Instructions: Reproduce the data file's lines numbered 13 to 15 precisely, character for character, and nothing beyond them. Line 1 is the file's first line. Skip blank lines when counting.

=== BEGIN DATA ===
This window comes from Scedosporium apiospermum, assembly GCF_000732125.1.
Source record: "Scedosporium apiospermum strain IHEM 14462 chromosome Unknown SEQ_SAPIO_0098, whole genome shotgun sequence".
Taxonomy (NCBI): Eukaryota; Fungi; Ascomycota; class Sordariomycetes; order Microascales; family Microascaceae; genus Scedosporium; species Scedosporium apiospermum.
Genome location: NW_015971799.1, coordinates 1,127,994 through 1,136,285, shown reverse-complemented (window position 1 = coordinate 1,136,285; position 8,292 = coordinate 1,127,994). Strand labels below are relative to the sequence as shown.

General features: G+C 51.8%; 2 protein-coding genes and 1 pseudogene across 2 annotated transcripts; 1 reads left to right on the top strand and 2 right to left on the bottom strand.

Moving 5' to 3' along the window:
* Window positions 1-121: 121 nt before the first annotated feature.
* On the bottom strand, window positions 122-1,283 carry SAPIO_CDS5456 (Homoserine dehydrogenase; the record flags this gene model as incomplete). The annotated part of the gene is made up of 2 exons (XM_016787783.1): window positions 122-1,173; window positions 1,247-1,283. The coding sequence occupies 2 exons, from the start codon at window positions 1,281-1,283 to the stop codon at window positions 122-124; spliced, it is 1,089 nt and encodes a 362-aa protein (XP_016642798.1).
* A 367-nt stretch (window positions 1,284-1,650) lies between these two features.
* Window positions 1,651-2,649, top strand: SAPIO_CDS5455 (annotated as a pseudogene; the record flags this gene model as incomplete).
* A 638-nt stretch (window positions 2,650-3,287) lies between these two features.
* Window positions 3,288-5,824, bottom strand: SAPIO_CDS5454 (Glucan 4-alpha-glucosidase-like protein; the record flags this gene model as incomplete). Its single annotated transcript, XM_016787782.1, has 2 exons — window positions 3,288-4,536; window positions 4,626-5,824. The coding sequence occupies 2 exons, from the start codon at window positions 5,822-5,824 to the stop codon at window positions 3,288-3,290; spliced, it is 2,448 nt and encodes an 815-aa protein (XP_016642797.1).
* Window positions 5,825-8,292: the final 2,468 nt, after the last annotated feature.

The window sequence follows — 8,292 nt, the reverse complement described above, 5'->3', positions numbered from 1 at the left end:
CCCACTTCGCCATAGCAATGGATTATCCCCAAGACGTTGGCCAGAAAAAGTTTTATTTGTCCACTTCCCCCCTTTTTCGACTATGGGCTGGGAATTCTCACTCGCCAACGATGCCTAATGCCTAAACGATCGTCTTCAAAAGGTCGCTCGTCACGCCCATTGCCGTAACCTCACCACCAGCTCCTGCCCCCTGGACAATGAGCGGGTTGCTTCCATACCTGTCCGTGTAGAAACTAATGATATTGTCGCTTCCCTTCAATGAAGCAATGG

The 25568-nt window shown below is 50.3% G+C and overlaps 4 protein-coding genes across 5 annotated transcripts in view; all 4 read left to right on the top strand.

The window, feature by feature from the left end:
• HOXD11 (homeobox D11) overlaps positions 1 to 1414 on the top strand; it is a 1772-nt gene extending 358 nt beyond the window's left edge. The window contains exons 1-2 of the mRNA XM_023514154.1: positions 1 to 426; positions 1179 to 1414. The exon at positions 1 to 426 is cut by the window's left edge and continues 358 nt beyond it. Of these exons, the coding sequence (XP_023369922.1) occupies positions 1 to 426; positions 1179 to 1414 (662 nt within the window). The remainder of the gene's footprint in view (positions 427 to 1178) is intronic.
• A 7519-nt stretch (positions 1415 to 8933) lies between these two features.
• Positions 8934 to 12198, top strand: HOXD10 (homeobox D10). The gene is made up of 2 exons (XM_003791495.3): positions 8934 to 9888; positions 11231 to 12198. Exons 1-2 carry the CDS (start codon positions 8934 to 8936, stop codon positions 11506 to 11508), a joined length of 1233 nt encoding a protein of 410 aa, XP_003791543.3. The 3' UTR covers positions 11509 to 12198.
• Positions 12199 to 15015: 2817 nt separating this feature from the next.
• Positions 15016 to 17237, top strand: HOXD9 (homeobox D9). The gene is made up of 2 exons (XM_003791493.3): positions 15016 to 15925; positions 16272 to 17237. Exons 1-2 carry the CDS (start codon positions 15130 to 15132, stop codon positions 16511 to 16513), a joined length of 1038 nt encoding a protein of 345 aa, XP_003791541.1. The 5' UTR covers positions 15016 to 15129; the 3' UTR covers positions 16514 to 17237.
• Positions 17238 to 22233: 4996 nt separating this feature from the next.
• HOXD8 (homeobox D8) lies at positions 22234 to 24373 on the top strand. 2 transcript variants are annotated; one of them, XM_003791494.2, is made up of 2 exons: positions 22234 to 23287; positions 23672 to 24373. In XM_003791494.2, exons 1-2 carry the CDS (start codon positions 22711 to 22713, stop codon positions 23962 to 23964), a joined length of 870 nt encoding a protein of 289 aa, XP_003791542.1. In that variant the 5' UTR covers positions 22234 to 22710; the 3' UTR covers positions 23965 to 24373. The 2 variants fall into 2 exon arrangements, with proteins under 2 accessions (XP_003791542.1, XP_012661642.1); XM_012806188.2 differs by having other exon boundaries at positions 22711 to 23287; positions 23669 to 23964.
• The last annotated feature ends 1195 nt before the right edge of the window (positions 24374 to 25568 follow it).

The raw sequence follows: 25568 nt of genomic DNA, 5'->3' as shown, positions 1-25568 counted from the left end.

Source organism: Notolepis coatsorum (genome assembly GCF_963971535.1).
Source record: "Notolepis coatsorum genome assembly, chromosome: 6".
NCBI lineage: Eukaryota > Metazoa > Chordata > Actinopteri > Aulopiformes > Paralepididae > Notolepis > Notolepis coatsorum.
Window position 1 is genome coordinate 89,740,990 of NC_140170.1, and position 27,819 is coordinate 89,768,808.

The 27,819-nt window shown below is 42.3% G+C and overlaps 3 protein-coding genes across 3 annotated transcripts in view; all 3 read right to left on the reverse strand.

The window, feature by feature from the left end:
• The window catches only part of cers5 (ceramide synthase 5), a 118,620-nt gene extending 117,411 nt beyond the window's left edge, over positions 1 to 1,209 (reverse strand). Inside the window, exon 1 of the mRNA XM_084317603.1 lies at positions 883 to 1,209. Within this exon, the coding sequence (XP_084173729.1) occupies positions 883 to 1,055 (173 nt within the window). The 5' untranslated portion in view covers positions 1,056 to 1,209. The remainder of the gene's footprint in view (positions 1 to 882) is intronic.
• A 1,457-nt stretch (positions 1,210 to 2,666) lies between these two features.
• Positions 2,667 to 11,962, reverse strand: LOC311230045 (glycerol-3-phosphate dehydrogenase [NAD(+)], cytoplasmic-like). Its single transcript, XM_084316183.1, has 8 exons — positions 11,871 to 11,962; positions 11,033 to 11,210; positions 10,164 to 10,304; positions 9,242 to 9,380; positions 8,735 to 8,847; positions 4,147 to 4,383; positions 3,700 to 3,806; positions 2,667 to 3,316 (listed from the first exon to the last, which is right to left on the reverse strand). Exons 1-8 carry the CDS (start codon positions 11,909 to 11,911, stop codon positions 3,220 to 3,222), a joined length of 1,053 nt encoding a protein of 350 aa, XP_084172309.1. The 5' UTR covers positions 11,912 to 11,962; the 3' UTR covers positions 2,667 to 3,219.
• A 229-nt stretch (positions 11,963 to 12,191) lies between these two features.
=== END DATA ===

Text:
* Window positions 5,825-8,292: the final 2,468 nt, after the last annotated feature.

The window sequence follows — 8,292 nt, the reverse complement described above, 5'->3', positions numbered from 1 at the left end:
CCCACTTCGCCATAGCAATGGATTATCCCCAAGACGTTGGCCAGAAAAAGTTTTATTTGTCCACTTCCCCCCTTTTTCGACTATGGGCTGGGAATTCTCACTCGCCAACGATGCCTAATGCCTAAACGATCGTCTTCAAAAGGTCGCTCGTCACGCCCATTGCCGTAACCTCACCACCAGCTCCTGCCCCCTGGACAATGAGCGGGTTGCTTCCATACCTGTCCGTGTAGAAACTAATGATATTGTCGCTTCCCTTCAATGAAGCAATGG